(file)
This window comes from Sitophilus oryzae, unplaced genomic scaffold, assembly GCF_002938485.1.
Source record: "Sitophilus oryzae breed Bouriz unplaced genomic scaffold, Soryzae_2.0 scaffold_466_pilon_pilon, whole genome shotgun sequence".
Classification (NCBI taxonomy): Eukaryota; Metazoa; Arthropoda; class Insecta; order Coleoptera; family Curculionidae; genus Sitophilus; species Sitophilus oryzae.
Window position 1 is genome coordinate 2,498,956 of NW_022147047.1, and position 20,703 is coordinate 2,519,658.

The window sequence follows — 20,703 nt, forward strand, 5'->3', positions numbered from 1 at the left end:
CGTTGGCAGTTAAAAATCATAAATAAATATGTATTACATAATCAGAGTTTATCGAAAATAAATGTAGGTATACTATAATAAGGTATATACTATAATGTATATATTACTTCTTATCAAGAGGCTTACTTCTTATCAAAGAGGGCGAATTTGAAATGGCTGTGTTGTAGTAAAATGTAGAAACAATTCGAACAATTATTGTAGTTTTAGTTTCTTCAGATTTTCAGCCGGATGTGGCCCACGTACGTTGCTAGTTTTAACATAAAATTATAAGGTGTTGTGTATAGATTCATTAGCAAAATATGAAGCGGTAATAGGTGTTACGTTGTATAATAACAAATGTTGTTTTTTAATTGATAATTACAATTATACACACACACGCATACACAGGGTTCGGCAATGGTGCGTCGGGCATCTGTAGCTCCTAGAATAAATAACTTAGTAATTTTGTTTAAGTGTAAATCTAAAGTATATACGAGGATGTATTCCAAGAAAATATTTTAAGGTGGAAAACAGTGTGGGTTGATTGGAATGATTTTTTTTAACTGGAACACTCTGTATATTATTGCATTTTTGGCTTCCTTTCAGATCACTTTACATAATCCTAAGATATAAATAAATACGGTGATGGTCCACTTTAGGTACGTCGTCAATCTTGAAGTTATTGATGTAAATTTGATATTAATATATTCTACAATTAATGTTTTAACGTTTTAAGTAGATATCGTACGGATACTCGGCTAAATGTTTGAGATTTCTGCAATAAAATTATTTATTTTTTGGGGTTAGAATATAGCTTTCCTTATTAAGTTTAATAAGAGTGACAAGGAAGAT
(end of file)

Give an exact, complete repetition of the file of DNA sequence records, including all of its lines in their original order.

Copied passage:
This window comes from Sitophilus oryzae, unplaced genomic scaffold, assembly GCF_002938485.1.
Source record: "Sitophilus oryzae breed Bouriz unplaced genomic scaffold, Soryzae_2.0 scaffold_466_pilon_pilon, whole genome shotgun sequence".
Classification (NCBI taxonomy): Eukaryota; Metazoa; Arthropoda; class Insecta; order Coleoptera; family Curculionidae; genus Sitophilus; species Sitophilus oryzae.
Window position 1 is genome coordinate 2,498,956 of NW_022147047.1, and position 20,703 is coordinate 2,519,658.

The window sequence follows — 20,703 nt, forward strand, 5'->3', positions numbered from 1 at the left end:
CGTTGGCAGTTAAAAATCATAAATAAATATGTATTACATAATCAGAGTTTATCGAAAATAAATGTAGGTATACTATAATAAGGTATATACTATAATGTATATATTACTTCTTATCAAGAGGCTTACTTCTTATCAAAGAGGGCGAATTTGAAATGGCTGTGTTGTAGTAAAATGTAGAAACAATTCGAACAATTATTGTAGTTTTAGTTTCTTCAGATTTTCAGCCGGATGTGGCCCACGTACGTTGCTAGTTTTAACATAAAATTATAAGGTGTTGTGTATAGATTCATTAGCAAAATATGAAGCGGTAATAGGTGTTACGTTGTATAATAACAAATGTTGTTTTTTAATTGATAATTACAATTATACACACACACGCATACACAGGGTTCGGCAATGGTGCGTCGGGCATCTGTAGCTCCTAGAATAAATAACTTAGTAATTTTGTTTAAGTGTAAATCTAAAGTATATACGAGGATGTATTCCAAGAAAATATTTTAAGGTGGAAAACAGTGTGGGTTGATTGGAATGATTTTTTTTAACTGGAACACTCTGTATATTATTGCATTTTTGGCTTCCTTTCAGATCACTTTACATAATCCTAAGATATAAATAAATACGGTGATGGTCCACTTTAGGTACGTCGTCAATCTTGAAGTTATTGATGTAAATTTGATATTAATATATTCTACAATTAATGTTTTAACGTTTTAAGTAGATATCGTACGGATACTCGGCTAAATGTTTGAGATTTCTGCAATAAAATTATTTATTTTTTGGGGTTAGAATATAGCTTTCCTTATTAAGTTTAATAAGAGTGACAAGGAAGAT